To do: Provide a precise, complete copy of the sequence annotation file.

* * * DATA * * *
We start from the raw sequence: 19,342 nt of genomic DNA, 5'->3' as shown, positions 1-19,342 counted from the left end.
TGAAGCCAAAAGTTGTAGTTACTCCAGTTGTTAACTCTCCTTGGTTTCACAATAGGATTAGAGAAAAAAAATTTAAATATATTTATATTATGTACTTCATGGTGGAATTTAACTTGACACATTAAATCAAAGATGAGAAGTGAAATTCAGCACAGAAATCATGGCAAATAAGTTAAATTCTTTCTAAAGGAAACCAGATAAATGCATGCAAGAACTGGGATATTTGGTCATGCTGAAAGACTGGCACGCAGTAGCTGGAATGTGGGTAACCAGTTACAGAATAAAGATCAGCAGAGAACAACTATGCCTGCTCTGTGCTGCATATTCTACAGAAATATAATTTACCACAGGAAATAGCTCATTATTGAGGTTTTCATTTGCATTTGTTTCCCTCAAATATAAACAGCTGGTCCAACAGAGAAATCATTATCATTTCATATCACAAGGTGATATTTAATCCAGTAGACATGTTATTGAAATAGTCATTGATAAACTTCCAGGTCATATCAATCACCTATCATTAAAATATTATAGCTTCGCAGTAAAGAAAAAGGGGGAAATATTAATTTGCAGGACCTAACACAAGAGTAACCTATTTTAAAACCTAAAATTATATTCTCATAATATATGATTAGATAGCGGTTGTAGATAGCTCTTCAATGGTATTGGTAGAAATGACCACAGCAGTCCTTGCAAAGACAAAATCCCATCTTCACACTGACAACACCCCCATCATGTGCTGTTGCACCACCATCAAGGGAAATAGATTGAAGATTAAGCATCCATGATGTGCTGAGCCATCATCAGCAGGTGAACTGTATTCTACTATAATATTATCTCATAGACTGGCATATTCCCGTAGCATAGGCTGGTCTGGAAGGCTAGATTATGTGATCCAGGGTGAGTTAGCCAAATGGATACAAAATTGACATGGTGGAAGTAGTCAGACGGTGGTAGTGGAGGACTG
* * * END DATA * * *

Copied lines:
We start from the raw sequence: 19,342 nt of genomic DNA, 5'->3' as shown, positions 1-19,342 counted from the left end.
TGAAGCCAAAAGTTGTAGTTACTCCAGTTGTTAACTCTCCTTGGTTTCACAATAGGATTAGAGAAAAAAAATTTAAATATATTTATATTATGTACTTCATGGTGGAATTTAACTTGACACATTAAATCAAAGATGAGAAGTGAAATTCAGCACAGAAATCATGGCAAATAAGTTAAATTCTTTCTAAAGGAAACCAGATAAATGCATGCAAGAACTGGGATATTTGGTCATGCTGAAAGACTGGCACGCAGTAGCTGGAATGTGGGTAACCAGTTACAGAATAAAGATCAGCAGAGAACAACTATGCCTGCTCTGTGCTGCATATTCTACAGAAATATAATTTACCACAGGAAATAGCTCATTATTGAGGTTTTCATTTGCATTTGTTTCCCTCAAATATAAACAGCTGGTCCAACAGAGAAATCATTATCATTTCATATCACAAGGTGATATTTAATCCAGTAGACATGTTATTGAAATAGTCATTGATAAACTTCCAGGTCATATCAATCACCTATCATTAAAATATTATAGCTTCGCAGTAAAGAAAAAGGGGGAAATATTAATTTGCAGGACCTAACACAAGAGTAACCTATTTTAAAACCTAAAATTATATTCTCATAATATATGATTAGATAGCGGTTGTAGATAGCTCTTCAATGGTATTGGTAGAAATGACCACAGCAGTCCTTGCAAAGACAAAATCCCATCTTCACACTGACAACACCCCCATCATGTGCTGTTGCACCACCATCAAGGGAAATAGATTGAAGATTAAGCATCCATGATGTGCTGAGCCATCATCAGCAGGTGAACTGTATTCTACTATAATATTATCTCATAGACTGGCATATTCCCGTAGCATAGGCTGGTCTGGAAGGCTAGATTATGTGATCCAGGGTGAGTTAGCCAAATGGATACAAAATTGACATGGTGGAAGTAGTCAGACGGTGGTAGTGGAGGACTG